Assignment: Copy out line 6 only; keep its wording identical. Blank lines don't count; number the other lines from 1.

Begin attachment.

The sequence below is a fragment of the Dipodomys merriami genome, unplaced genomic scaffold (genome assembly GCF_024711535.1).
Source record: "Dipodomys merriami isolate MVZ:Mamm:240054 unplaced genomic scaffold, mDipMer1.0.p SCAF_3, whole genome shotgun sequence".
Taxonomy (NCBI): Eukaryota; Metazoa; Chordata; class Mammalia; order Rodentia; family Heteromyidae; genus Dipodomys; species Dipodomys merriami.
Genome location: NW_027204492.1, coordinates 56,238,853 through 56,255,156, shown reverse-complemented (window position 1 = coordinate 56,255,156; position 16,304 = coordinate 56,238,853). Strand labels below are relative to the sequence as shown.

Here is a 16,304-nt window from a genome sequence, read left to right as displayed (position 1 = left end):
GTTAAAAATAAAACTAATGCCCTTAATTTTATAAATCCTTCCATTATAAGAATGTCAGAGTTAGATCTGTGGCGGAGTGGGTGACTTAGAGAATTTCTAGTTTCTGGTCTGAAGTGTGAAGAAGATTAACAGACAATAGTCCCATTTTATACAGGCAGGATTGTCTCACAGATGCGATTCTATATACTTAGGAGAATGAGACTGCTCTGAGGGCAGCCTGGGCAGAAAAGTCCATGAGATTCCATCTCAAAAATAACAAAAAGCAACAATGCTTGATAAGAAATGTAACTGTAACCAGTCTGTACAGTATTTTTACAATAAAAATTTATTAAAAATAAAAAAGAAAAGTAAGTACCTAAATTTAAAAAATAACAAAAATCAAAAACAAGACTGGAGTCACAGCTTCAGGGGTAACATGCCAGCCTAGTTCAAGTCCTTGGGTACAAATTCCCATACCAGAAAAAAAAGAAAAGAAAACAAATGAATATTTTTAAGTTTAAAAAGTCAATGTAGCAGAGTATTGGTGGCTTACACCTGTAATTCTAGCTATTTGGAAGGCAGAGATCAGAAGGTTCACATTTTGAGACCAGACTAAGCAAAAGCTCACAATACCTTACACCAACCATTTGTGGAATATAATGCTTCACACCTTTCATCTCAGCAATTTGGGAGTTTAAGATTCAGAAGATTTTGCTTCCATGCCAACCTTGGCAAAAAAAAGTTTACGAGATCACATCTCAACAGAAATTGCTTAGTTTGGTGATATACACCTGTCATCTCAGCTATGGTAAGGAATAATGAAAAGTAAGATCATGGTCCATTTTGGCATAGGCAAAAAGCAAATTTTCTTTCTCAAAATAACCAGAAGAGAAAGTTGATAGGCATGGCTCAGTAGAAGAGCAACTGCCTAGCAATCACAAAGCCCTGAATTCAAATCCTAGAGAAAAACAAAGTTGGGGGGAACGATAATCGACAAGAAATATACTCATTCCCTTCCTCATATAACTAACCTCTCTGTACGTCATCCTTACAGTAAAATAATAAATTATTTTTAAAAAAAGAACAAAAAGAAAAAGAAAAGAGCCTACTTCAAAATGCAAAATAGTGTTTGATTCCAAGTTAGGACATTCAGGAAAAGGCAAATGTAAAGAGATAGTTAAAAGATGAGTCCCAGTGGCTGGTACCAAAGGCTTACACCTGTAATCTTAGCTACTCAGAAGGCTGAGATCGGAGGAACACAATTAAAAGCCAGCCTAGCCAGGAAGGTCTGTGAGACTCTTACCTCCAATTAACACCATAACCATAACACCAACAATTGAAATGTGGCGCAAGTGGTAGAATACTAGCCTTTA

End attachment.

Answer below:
GTTAAAAATAAAACTAATGCCCTTAATTTTATAAATCCTTCCATTATAAGAATGTCAGAGTTAGATCTGTGGCGGAGTGGGTGACTTAGAGAATTTCTAGTTTCTGGTCTGAAGTGTGAAGAAGATTAACAGACAATAGTCCCATTTTATACAGGCAGGATTGTCTCACAGATGCGATTCTATATACTTAGGAGAATGAGACTGCTCTGAGGGCAGCCTGGGCAGAAAAGTCCATGAGATTCCATCTCAAAAATAACAAAAAGCAACAATGCTTGATAAGAAATGTAACTGTAACCAGTCTGTACAGTATTTTTACAATAAAAATTTATTAAAAATAAAAAAGAAAAGTAAGTACCTAAATTTAAAAAATAACAAAAATCAAAAACAAGACTGGAGTCACAGCTTCAGGGGTAACATGCCAGCCTAGTTCAAGTCCTTGGGTACAAATTCCCATACCAGAAAAAAAAGAAAAGAAAACAAATGAATATTTTTAAGTTTAAAAAGTCAATGTAGCAGAGTATTGGTGGCTTACACCTGTAATTCTAGCTATTTGGAAGGCAGAGATCAGAAGGTTCACATTTTGAGACCAGACTAAGCAAAAGCTCACAATACCTTACACCAACCATTTGTGGAATATAATGCTTCACACCTTTCATCTCAGCAATTTGGGAGTTTAAGATTCAGAAGATTTTGCTTCCATGCCAACCTTGGCAAAAAAAAGTTTACGAGATCACATCTCAACAGAAATTGCTTAGTTTGGTGATATACACCTGTCATCTCAGCTATGGTAAGGAATAATGAAAAGTAAGATCATGGTCCATTTTGGCATAGGCAAAAAGCAAATTTTCTTTCTCAAAATAACCAGAAGAGAAAGTTGATAGGCATGGCTCAGTAGAAGAGCAACTGCCTAGCAATCACAAAGCCCTGAATTCAAATCCTAGAGAAAAACAAAGTTGGGGGGAACGATAATCGACAAGAAATATACTCATTCCCTTCCTCATATAACTAACCTCTCTGTACGTCATCCTTACAGTAAAATAATAAATTATTTTTAAAAAAAGAACAAAAAGAAAAAGAAAAGAGCCTACTTCAAAATGCAAAATAGTGTTTGATTCCAAGTTAGGACATTCAGGAAAAGGCAAATGTAAAGAGATAGTTAAAAGATGAGTCCCAGTGGCTGGTACCAAAGGCTTACACCTGTAATCTTAGCTACTCAGAAGGCTGAGATCGGAGGAACACAATTAAAAGCCAGCCTAGCCAGGAAGGTCTGTGAGACTCTTACCTCCAATTAACACCATAACCATAACACCAACAATTGAAATGTGGCGCAAGTGGTAGAATACTAGCCTTTA